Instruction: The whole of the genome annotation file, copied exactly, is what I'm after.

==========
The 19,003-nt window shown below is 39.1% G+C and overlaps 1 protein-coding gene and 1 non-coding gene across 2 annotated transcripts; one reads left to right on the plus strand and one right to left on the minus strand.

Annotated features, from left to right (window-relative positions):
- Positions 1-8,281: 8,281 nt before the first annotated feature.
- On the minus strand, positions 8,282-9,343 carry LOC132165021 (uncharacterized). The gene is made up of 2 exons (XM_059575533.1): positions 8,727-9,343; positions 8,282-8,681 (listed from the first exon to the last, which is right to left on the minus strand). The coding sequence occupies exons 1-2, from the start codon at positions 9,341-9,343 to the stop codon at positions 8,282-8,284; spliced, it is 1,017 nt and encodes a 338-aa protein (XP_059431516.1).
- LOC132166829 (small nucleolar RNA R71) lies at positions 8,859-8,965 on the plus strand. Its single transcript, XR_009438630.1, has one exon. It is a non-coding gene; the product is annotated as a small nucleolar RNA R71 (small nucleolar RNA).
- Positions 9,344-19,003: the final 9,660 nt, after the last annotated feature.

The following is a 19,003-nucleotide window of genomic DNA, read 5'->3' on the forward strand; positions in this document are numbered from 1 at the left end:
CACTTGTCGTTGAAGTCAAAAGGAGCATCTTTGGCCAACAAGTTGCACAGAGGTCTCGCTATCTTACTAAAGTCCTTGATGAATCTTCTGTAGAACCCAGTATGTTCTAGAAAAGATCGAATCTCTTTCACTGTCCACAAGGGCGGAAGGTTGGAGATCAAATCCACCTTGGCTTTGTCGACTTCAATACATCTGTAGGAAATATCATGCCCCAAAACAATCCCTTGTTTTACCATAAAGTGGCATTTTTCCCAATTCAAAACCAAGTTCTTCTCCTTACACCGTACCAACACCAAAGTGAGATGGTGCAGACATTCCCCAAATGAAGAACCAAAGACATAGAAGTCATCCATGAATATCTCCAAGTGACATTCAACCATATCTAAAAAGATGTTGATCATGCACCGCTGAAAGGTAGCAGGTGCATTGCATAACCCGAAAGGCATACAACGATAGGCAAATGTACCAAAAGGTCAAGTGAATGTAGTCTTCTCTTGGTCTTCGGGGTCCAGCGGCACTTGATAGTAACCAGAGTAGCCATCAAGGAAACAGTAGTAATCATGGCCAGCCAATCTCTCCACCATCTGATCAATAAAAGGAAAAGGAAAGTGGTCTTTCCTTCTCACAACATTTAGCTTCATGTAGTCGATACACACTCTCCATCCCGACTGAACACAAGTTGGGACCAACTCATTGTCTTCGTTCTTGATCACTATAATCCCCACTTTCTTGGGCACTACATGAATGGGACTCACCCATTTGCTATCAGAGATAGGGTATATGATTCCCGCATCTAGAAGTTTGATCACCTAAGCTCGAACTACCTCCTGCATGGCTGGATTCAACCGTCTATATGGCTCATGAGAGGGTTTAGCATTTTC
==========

The 19,003-nt window shown below is 39.1% G+C and overlaps 1 protein-coding gene and 1 non-coding gene across 2 annotated transcripts; one reads left to right on the plus strand and one right to left on the minus strand.

Annotated features, from left to right (window-relative positions):
- Positions 1-8,281: 8,281 nt before the first annotated feature.
- On the minus strand, positions 8,282-9,343 carry LOC132165021 (uncharacterized). The gene is made up of 2 exons (XM_059575533.1): positions 8,727-9,343; positions 8,282-8,681 (listed from the first exon to the last, which is right to left on the minus strand). The coding sequence occupies exons 1-2, from the start codon at positions 9,341-9,343 to the stop codon at positions 8,282-8,284; spliced, it is 1,017 nt and encodes a 338-aa protein (XP_059431516.1).
- LOC132166829 (small nucleolar RNA R71) lies at positions 8,859-8,965 on the plus strand. Its single transcript, XR_009438630.1, has one exon. It is a non-coding gene; the product is annotated as a small nucleolar RNA R71 (small nucleolar RNA).
- Positions 9,344-19,003: the final 9,660 nt, after the last annotated feature.

The following is a 19,003-nucleotide window of genomic DNA, read 5'->3' on the forward strand; positions in this document are numbered from 1 at the left end:
CACTTGTCGTTGAAGTCAAAAGGAGCATCTTTGGCCAACAAGTTGCACAGAGGTCTCGCTATCTTACTAAAGTCCTTGATGAATCTTCTGTAGAACCCAGTATGTTCTAGAAAAGATCGAATCTCTTTCACTGTCCACAAGGGCGGAAGGTTGGAGATCAAATCCACCTTGGCTTTGTCGACTTCAATACATCTGTAGGAAATATCATGCCCCAAAACAATCCCTTGTTTTACCATAAAGTGGCATTTTTCCCAATTCAAAACCAAGTTCTTCTCCTTACACCGTACCAACACCAAAGTGAGATGGTGCAGACATTCCCCAAATGAAGAACCAAAGACATAGAAGTCATCCATGAATATCTCCAAGTGACATTCAACCATATCTAAAAAGATGTTGATCATGCACCGCTGAAAGGTAGCAGGTGCATTGCATAACCCGAAAGGCATACAACGATAGGCAAATGTACCAAAAGGTCAAGTGAATGTAGTCTTCTCTTGGTCTTCGGGGTCCAGCGGCACTTGATAGTAACCAGAGTAGCCATCAAGGAAACAGTAGTAATCATGGCCAGCCAATCTCTCCACCATCTGATCAATAAAAGGAAAAGGAAAGTGGTCTTTCCTTCTCACAACATTTAGCTTCATGTAGTCGATACACACTCTCCATCCCGACTGAACACAAGTTGGGACCAACTCATTGTCTTCGTTCTTGATCACTATAATCCCCACTTTCTTGGGCACTACATGAATGGGACTCACCCATTTGCTATCAGAGATAGGGTATATGATTCCCGCATCTAGAAGTTTGATCACCTAAGCTCGAACTACCTCCTGCATGGCTGGATTCAACCGTCTATATGGCTCATGAGAGGGTTTAGCATTTTC